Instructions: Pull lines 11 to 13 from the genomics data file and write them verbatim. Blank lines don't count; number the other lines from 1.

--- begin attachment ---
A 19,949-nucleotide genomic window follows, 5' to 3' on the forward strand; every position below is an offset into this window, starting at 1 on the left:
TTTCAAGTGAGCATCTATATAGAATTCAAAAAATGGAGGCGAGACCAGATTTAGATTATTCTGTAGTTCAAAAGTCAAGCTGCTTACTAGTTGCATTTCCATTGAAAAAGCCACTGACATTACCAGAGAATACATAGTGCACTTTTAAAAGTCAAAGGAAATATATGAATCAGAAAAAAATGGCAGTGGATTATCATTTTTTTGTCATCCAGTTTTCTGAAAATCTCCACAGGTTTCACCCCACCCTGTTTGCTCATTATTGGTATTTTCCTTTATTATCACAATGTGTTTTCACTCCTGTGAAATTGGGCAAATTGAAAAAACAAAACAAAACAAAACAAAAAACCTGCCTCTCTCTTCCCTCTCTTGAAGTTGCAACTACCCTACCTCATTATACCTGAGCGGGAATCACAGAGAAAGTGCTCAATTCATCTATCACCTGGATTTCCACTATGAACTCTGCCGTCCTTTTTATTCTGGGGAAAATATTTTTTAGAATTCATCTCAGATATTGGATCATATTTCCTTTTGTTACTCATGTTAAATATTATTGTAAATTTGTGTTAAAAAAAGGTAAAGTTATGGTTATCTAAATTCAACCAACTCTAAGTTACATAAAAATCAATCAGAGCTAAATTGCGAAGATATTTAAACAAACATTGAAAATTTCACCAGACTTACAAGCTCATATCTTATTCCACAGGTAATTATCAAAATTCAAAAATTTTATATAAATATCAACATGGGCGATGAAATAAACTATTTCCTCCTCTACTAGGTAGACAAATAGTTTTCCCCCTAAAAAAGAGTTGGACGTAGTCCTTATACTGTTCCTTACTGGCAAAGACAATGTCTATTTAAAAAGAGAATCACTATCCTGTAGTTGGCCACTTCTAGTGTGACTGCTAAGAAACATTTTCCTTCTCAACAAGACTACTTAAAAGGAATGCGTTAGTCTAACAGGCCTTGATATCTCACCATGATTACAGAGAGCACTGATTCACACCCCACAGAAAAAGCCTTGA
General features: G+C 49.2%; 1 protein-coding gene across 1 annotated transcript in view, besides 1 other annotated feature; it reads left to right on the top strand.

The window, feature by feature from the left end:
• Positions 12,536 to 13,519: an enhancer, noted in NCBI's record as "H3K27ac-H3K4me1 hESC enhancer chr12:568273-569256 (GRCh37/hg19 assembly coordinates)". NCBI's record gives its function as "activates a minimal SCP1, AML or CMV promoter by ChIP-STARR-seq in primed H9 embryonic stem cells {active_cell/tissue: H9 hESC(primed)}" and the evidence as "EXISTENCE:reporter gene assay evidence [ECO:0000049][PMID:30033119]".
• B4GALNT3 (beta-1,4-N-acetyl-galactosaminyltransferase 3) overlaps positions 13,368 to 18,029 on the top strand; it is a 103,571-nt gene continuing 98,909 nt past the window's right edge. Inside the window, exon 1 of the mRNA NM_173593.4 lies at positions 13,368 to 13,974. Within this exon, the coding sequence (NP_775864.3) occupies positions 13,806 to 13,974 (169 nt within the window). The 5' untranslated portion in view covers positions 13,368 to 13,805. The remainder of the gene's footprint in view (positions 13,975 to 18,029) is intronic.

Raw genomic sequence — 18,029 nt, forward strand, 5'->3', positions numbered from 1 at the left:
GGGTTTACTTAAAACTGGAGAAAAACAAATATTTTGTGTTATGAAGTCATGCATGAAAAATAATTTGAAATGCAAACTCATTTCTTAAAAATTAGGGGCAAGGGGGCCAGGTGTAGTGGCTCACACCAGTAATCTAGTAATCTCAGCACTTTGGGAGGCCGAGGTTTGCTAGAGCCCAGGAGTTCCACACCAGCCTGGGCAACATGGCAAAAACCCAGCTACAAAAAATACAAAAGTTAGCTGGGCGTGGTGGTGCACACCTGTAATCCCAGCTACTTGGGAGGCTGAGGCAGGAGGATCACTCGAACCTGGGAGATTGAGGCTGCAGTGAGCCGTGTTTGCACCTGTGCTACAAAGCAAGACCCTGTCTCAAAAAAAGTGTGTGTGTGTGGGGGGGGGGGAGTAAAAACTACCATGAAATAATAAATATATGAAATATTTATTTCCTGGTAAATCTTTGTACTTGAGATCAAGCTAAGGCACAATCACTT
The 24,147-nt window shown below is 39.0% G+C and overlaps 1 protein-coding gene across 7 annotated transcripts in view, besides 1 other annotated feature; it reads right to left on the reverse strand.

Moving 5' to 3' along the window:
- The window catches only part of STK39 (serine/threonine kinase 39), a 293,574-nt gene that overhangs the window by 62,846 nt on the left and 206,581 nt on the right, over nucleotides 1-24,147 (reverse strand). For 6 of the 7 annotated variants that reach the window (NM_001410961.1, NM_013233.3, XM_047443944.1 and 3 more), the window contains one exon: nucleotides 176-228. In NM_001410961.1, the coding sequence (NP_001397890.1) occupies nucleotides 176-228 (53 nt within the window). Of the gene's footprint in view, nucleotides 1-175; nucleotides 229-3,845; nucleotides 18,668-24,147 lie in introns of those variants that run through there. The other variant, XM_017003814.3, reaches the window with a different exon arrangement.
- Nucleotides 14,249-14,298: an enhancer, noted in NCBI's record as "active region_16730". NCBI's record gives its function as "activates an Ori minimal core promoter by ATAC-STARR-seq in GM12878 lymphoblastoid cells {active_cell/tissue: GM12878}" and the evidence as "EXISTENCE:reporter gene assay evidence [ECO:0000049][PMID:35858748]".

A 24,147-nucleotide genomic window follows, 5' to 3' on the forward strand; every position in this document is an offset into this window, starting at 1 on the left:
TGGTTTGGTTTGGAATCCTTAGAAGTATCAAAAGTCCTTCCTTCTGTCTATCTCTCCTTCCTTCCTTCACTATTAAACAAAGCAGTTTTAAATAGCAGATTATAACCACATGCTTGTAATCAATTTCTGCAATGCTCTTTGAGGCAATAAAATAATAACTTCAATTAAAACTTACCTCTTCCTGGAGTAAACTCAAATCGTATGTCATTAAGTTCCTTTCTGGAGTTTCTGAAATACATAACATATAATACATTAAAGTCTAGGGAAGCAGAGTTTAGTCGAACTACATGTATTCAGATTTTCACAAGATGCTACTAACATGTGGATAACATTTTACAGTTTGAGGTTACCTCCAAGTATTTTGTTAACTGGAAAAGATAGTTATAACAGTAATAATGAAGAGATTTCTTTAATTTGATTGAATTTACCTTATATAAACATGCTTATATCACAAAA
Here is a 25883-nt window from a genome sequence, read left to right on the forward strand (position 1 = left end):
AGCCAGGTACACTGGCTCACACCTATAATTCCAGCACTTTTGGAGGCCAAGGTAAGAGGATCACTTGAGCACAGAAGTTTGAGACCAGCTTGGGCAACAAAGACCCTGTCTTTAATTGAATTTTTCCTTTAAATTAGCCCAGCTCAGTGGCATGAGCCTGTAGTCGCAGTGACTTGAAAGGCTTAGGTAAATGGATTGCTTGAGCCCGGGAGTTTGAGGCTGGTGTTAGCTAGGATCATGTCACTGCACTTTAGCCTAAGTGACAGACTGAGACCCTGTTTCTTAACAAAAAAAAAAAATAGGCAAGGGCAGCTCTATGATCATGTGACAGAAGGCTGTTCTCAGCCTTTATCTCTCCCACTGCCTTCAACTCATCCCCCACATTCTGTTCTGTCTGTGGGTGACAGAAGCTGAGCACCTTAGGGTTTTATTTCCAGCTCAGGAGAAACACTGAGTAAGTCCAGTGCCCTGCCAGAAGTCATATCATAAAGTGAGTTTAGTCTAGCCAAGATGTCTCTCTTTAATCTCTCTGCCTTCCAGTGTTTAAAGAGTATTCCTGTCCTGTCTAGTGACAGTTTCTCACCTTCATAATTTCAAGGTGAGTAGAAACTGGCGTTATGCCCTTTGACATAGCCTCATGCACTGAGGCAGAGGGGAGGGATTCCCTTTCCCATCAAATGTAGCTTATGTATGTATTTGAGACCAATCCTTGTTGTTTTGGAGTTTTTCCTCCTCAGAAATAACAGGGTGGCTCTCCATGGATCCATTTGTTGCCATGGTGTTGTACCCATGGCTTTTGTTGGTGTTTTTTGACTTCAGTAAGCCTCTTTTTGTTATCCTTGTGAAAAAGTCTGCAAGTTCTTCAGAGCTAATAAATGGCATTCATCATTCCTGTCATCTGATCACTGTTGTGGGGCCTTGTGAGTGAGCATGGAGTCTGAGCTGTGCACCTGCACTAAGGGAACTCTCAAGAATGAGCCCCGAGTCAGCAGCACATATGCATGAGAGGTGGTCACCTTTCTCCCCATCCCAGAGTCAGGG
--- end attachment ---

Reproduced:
- The window catches only part of STK39 (serine/threonine kinase 39), a 293,574-nt gene that overhangs the window by 62,846 nt on the left and 206,581 nt on the right, over nucleotides 1-24,147 (reverse strand). For 6 of the 7 annotated variants that reach the window (NM_001410961.1, NM_013233.3, XM_047443944.1 and 3 more), the window contains one exon: nucleotides 176-228. In NM_001410961.1, the coding sequence (NP_001397890.1) occupies nucleotides 176-228 (53 nt within the window). Of the gene's footprint in view, nucleotides 1-175; nucleotides 229-3,845; nucleotides 18,668-24,147 lie in introns of those variants that run through there. The other variant, XM_017003814.3, reaches the window with a different exon arrangement.
- Nucleotides 14,249-14,298: an enhancer, noted in NCBI's record as "active region_16730". NCBI's record gives its function as "activates an Ori minimal core promoter by ATAC-STARR-seq in GM12878 lymphoblastoid cells {active_cell/tissue: GM12878}" and the evidence as "EXISTENCE:reporter gene assay evidence [ECO:0000049][PMID:35858748]".

A 24,147-nucleotide genomic window follows, 5' to 3' on the forward strand; every position in this document is an offset into this window, starting at 1 on the left: